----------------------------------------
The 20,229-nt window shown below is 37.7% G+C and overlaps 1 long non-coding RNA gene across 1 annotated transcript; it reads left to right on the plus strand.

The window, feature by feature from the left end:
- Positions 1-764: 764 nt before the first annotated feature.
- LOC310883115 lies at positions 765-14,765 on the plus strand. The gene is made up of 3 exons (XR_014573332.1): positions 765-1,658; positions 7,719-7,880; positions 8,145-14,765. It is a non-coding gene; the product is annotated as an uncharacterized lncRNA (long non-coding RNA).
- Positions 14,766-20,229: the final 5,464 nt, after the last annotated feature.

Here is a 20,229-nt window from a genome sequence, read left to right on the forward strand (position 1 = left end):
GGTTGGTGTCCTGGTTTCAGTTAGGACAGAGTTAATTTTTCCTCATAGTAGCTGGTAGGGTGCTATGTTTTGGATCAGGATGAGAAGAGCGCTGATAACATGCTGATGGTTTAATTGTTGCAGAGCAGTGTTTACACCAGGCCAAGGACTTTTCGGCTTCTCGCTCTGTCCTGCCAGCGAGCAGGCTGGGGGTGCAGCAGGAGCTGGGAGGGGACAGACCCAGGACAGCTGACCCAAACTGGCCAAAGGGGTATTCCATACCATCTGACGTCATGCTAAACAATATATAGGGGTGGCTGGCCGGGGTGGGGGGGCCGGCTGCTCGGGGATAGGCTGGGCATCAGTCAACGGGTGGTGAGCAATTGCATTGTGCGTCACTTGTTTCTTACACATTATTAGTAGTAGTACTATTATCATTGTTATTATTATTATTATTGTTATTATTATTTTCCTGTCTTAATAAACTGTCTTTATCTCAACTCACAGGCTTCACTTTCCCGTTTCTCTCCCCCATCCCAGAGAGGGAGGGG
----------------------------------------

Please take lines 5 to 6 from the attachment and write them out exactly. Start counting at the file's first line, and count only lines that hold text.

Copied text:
- Positions 14,766-20,229: the final 5,464 nt, after the last annotated feature.

Here is a 20,229-nt window from a genome sequence, read left to right on the forward strand (position 1 = left end):